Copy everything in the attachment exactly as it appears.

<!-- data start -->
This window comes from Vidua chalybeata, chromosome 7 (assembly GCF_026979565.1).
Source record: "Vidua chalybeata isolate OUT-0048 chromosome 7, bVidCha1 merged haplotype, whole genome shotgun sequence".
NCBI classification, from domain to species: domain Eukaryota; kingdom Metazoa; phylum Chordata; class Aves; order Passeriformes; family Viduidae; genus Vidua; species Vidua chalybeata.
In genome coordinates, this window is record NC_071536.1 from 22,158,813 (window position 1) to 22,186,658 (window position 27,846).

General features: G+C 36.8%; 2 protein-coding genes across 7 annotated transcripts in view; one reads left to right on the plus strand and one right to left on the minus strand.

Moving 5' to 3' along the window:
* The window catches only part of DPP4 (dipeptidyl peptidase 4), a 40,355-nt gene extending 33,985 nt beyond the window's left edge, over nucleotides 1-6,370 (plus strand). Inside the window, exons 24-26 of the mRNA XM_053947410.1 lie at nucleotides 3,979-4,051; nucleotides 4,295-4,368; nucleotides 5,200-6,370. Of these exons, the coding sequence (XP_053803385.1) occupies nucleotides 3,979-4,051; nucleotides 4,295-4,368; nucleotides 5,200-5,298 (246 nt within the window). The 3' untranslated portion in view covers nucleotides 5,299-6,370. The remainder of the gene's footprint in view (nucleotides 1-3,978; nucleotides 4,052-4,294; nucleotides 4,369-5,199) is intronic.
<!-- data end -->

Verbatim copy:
This window comes from Vidua chalybeata, chromosome 7 (assembly GCF_026979565.1).
Source record: "Vidua chalybeata isolate OUT-0048 chromosome 7, bVidCha1 merged haplotype, whole genome shotgun sequence".
NCBI classification, from domain to species: domain Eukaryota; kingdom Metazoa; phylum Chordata; class Aves; order Passeriformes; family Viduidae; genus Vidua; species Vidua chalybeata.
In genome coordinates, this window is record NC_071536.1 from 22,158,813 (window position 1) to 22,186,658 (window position 27,846).

General features: G+C 36.8%; 2 protein-coding genes across 7 annotated transcripts in view; one reads left to right on the plus strand and one right to left on the minus strand.

Moving 5' to 3' along the window:
* The window catches only part of DPP4 (dipeptidyl peptidase 4), a 40,355-nt gene extending 33,985 nt beyond the window's left edge, over nucleotides 1-6,370 (plus strand). Inside the window, exons 24-26 of the mRNA XM_053947410.1 lie at nucleotides 3,979-4,051; nucleotides 4,295-4,368; nucleotides 5,200-6,370. Of these exons, the coding sequence (XP_053803385.1) occupies nucleotides 3,979-4,051; nucleotides 4,295-4,368; nucleotides 5,200-5,298 (246 nt within the window). The 3' untranslated portion in view covers nucleotides 5,299-6,370. The remainder of the gene's footprint in view (nucleotides 1-3,978; nucleotides 4,052-4,294; nucleotides 4,369-5,199) is intronic.